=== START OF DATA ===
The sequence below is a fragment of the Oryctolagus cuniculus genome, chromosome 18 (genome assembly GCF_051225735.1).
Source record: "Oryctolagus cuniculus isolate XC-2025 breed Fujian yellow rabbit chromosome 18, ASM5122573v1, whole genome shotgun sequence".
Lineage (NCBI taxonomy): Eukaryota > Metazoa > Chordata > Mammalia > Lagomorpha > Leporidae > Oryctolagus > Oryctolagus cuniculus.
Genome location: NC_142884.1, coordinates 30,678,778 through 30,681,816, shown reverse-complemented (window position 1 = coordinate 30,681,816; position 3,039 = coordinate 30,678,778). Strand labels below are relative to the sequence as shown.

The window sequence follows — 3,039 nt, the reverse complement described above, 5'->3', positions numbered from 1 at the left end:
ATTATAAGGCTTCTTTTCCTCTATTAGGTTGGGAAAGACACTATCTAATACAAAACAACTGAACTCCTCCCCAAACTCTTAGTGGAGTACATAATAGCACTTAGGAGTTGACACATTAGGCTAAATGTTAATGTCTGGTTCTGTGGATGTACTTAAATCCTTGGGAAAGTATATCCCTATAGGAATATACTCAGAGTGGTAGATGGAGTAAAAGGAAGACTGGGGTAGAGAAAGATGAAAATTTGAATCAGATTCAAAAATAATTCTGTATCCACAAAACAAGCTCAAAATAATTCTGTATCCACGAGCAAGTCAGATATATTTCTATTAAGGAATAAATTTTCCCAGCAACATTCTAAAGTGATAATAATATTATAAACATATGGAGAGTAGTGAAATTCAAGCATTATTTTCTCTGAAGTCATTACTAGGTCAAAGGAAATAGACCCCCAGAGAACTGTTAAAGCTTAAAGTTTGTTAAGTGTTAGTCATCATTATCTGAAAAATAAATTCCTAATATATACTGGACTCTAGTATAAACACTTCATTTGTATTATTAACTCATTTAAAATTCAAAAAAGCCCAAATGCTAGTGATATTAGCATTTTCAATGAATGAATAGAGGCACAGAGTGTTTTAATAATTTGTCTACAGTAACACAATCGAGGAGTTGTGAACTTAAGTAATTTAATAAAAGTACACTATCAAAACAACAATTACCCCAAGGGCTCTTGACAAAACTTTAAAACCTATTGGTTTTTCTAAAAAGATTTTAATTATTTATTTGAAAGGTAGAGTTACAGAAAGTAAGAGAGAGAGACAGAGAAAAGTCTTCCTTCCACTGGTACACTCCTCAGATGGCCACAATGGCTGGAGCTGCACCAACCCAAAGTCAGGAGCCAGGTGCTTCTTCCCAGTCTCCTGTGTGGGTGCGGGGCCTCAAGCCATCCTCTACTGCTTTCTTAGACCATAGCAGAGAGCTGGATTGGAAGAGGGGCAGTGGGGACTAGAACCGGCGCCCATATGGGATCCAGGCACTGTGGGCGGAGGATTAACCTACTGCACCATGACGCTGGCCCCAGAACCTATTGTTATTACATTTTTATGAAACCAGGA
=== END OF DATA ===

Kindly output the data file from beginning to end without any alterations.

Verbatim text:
The sequence below is a fragment of the Oryctolagus cuniculus genome, chromosome 18 (genome assembly GCF_051225735.1).
Source record: "Oryctolagus cuniculus isolate XC-2025 breed Fujian yellow rabbit chromosome 18, ASM5122573v1, whole genome shotgun sequence".
Lineage (NCBI taxonomy): Eukaryota > Metazoa > Chordata > Mammalia > Lagomorpha > Leporidae > Oryctolagus > Oryctolagus cuniculus.
Genome location: NC_142884.1, coordinates 30,678,778 through 30,681,816, shown reverse-complemented (window position 1 = coordinate 30,681,816; position 3,039 = coordinate 30,678,778). Strand labels below are relative to the sequence as shown.

The window sequence follows — 3,039 nt, the reverse complement described above, 5'->3', positions numbered from 1 at the left end:
ATTATAAGGCTTCTTTTCCTCTATTAGGTTGGGAAAGACACTATCTAATACAAAACAACTGAACTCCTCCCCAAACTCTTAGTGGAGTACATAATAGCACTTAGGAGTTGACACATTAGGCTAAATGTTAATGTCTGGTTCTGTGGATGTACTTAAATCCTTGGGAAAGTATATCCCTATAGGAATATACTCAGAGTGGTAGATGGAGTAAAAGGAAGACTGGGGTAGAGAAAGATGAAAATTTGAATCAGATTCAAAAATAATTCTGTATCCACAAAACAAGCTCAAAATAATTCTGTATCCACGAGCAAGTCAGATATATTTCTATTAAGGAATAAATTTTCCCAGCAACATTCTAAAGTGATAATAATATTATAAACATATGGAGAGTAGTGAAATTCAAGCATTATTTTCTCTGAAGTCATTACTAGGTCAAAGGAAATAGACCCCCAGAGAACTGTTAAAGCTTAAAGTTTGTTAAGTGTTAGTCATCATTATCTGAAAAATAAATTCCTAATATATACTGGACTCTAGTATAAACACTTCATTTGTATTATTAACTCATTTAAAATTCAAAAAAGCCCAAATGCTAGTGATATTAGCATTTTCAATGAATGAATAGAGGCACAGAGTGTTTTAATAATTTGTCTACAGTAACACAATCGAGGAGTTGTGAACTTAAGTAATTTAATAAAAGTACACTATCAAAACAACAATTACCCCAAGGGCTCTTGACAAAACTTTAAAACCTATTGGTTTTTCTAAAAAGATTTTAATTATTTATTTGAAAGGTAGAGTTACAGAAAGTAAGAGAGAGAGACAGAGAAAAGTCTTCCTTCCACTGGTACACTCCTCAGATGGCCACAATGGCTGGAGCTGCACCAACCCAAAGTCAGGAGCCAGGTGCTTCTTCCCAGTCTCCTGTGTGGGTGCGGGGCCTCAAGCCATCCTCTACTGCTTTCTTAGACCATAGCAGAGAGCTGGATTGGAAGAGGGGCAGTGGGGACTAGAACCGGCGCCCATATGGGATCCAGGCACTGTGGGCGGAGGATTAACCTACTGCACCATGACGCTGGCCCCAGAACCTATTGTTATTACATTTTTATGAAACCAGGA